Building a beetle antifreeze

Mar 02, 2012
Figure 1: A computer-generated image of the beetle antifreeze xylomannan reveals that one face bristles with oxygen atoms (red), forming a polar surface that helps it to cling to ice crystals. Credit: 2012 Yukishige Ito

Animals and plants have evolved all sorts of chemical tricks that allow them to colonize extreme environments. For species that call Antarctica or the Arctic home, surviving sub-zero temperatures is an essential ability, and chemists have isolated many natural antifreeze compounds from these organisms. The antifreeze called xylomannan, which is produced by the freeze-tolerant Alaskan beetle Upis ceramboides, is being studied by Akihiro Ishiwata and Yukishige Ito at the RIKEN Advanced Science Institute at Wako and their colleagues. Their findings to date show that xylomannan is a particularly unusual antifreeze.

Xylomannan was first reported in 2009, and has been shown to be amongst the most active insect antifreezes found to date. , which are also known as thermal hysteresis factors (THFs), protect the ’ cells from damage as temperatures fall and ice crystals begin to form. THFs seem to work by sticking to the surface of nascent ice crystals and somehow stopping them from growing, protecting nearby cell membranes from being punctured by needles of ice. 

The unusual thing about xylomannan is its constituents. Every natural THF isolated to date is protein based, but xylomannan is a glycan, a long-chain sugar-based compound. “Xylomannan is the first example of a THF biomolecule with little or no protein component,” says Ishiwata. “Its mode of action is not entirely clear, but it should be different to those of common THFs such as antifreeze proteins and glycoproteins.” 

To confirm the proposed structure of xylomannan, so that they can begin to study how it interacts with ice crystals, Ishiwata, Ito and their colleagues synthesized what they thought to be a key component of the compound’s sugar-based backbone. Their structural analysis, using nuclear magnetic resonance techniques and molecular modeling, confirmed that the structure matches that of the natural compound. It also hints at the way that xylomannan might stick to ice crystals: one face of xylomannan is much more polar than the other face, making one face hydrophilic and the other hydrophobic (Fig. 1).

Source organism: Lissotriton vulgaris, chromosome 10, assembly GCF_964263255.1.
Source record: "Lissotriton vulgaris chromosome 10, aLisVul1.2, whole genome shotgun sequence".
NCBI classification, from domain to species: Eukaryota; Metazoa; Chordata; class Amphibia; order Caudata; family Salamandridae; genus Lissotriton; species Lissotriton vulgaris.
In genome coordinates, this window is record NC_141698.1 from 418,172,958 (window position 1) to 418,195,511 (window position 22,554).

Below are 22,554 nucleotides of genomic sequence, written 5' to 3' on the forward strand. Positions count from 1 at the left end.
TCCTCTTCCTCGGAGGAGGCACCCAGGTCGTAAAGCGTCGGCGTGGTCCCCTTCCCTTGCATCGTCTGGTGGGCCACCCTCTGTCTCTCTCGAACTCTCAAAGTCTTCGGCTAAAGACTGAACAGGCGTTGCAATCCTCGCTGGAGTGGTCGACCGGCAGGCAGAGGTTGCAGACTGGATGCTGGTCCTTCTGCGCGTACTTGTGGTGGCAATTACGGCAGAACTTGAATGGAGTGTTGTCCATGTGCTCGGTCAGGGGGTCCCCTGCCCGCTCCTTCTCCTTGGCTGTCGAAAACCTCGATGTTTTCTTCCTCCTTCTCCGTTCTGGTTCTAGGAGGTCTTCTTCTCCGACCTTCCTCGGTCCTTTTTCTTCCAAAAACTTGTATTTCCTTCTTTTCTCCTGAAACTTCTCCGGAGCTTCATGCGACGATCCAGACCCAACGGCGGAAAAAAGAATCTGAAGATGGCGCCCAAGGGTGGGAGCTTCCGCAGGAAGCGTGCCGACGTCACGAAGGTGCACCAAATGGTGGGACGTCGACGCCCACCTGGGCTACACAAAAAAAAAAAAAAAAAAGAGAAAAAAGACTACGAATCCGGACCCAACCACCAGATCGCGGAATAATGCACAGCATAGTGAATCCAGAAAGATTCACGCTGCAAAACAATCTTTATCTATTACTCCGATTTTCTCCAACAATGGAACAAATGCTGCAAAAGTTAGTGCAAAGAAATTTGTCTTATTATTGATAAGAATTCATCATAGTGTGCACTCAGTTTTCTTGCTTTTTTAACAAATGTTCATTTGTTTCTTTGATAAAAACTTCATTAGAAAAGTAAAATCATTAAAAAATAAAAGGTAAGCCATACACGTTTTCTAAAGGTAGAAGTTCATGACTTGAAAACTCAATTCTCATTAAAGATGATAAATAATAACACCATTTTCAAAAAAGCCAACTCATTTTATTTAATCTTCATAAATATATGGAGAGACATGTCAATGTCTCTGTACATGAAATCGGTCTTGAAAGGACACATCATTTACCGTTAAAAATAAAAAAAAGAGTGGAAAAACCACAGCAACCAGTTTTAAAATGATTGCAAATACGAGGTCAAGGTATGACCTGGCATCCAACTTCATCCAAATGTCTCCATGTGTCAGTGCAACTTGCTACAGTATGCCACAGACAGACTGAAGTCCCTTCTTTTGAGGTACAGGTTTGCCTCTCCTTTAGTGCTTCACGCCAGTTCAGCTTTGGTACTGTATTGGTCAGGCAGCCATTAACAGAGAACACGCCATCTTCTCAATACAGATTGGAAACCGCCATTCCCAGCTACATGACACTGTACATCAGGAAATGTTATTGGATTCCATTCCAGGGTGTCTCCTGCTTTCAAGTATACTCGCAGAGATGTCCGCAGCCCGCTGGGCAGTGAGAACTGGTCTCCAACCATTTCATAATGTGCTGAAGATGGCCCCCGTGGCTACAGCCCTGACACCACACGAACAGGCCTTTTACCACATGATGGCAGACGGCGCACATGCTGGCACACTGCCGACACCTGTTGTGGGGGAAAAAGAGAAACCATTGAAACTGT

“We propose that the hydrophilic phase of xylomannan might bind to the ice crystal, exposing the hydrophobic phase on the ice crystal’s surface,” says Ishiwata. This hydrophobic surface should repel water molecules away from the ice crystal, stopping it from growing any further. “However, the binding mode is still not clear from our structural analysis,” he adds. To test the theory further, the team now plans to synthesize longer fragments of xylomannan to examine their ice-binding ability.

Explore further: Computational clues into the structure of a promising energy conversion catalyst

More information: Ishiwata, A., et al. Synthetic study and structural analysis of the antifreeze agent xylomannan from Upis ceramboides. Journal of the American Chemical Society 133, 19524–19535 (2011).

Walters, K.R. Jr., et al. .A nonprotein thermal hysteresis-producing xylomannan antifreeze in the freeze-tolerant Alaskan beetle Upis ceramboides. Proceedings of the National Academy of Sciences of the USA 106, 20210–20215 (2009).

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Birger
not rated yet Mar 02, 2012
Question: Can we inject a xylomannan analogue into organs we want to preserve for transplantation? Or is the molecule so large that it can only be generated inside a cell by its own cellular machinery?

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